Wednesday, August 13, 2014

Remembering Robin Williams

I held back the tears from the moment I heard that Robin Williams had died, in what had been an unconfirmed report of suicide. I held them back while I was with friends, and while I was in public, until I was too tired to cry.

He was a man whose movies had helped shape my childhood. I knew him for Mrs. Doubtfire, for Patch Adams, for Jack, for Jumanji. He was a father, a healer, a misunderstood child, a lost hero. He was the boy who was never meant to grow up, a teacher, a doctor.

In the end, he was a husband, a father, a comic genius, and he was suffering.

Depression takes people to strange place. For some, it can mean the difference between a productive day, or staying in bed until the sun sets all over again. For others, it can mean sadness at every incident in the day, tears held back only for as long as someone else is looking. For others still, it can cloud the mind to reality, blocking out the bright lights of family and friends and loved ones, until the person gives in to something bigger than himself - alcoholism, drug abuse, suicidal ideation.

It can happen at any moment in our lives. It can affect teachers, doctors, lawyers, builders, actors. Whatever form it takes, depression leaves a path of ruin and wreck in its wake, a path that's visible only in hindsight in many cases.

No one could have predicted that Robin Williams would die by suicide.

Let it just be said: someone who dies by suicide is not being selfish. From idea to act, it is cruel to everyone it affects. From a mind plagued by the thought of it, to the family left behind after it, suicide hurts. Anyone who dares to say otherwise who has never suffered from suicidal ideation is only contributing to the hurt of loss felt by the mourners and grievers.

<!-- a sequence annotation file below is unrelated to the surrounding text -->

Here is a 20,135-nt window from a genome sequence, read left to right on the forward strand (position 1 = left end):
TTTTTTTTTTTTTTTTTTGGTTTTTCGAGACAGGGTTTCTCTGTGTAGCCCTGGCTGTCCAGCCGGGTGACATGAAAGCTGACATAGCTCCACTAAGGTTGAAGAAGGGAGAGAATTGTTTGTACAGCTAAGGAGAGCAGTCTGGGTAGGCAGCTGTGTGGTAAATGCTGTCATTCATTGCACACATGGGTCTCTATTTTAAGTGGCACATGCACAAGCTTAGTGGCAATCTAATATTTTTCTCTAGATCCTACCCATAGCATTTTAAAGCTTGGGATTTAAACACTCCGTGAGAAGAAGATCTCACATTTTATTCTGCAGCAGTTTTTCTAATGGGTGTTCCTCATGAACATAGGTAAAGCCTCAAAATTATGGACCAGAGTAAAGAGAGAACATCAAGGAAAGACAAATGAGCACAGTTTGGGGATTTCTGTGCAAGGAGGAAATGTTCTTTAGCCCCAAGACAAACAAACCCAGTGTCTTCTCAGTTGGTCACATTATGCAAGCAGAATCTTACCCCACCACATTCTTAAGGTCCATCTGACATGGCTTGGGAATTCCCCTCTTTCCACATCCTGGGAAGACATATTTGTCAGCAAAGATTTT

In many ways, Robin Williams was a lucky man. Though he met a tragic end, he gave the world the greatest gifts any human being could ever give. He gave us hope, and laughter, profound joy and wisdom in equal measure. He was adored by millions, and I have no doubt that he knew it, and he will be missed sorely.

He will be missed while people watch a lonely man attempt to reach out to his family again. He will be missed while a medical student plays a clown in an attempt to alleviate the suffering of his patients. He will be missed when a young boy in a grown-up's body makes friends and comes to terms with his mortality. And he will be missed when a man ripped from this world tries to protect those who brought him back.

Robin Williams was - and still is - many things, to many people, and it is only right that when we think about him, we remember his work, the joy he brought to so many people, the smile on his face and the twinkle in his eye. His death is tragic and terrible, but if we are to focus on it, it should be in light of making the world a better place for other people who suffer from a mental illness. Like a star in the night sky, Robin Williams light can still shine on for years to come.

At this time, we are right to mourn, and the world needs to give his family that opportunity, and its support.

Rest in Peace, Robin Williams.

Helplines: (Courtesy of, amended)
Samaritans 116 123 or email 
Console 1800 247 247 – (suicide bereavement)
1Life 1800 247 100 or text HELP to 51444 - (suicide prevention)
Aware 1890 303 302 (depression, anxiety)
Pieta House 01 601 0000 or email - (suicide, self-harm, bereavement)
Teen-Line Ireland 1800 833 634 (for ages 13 to 19)
Childline 1800 66 66 66 (for under 18s)

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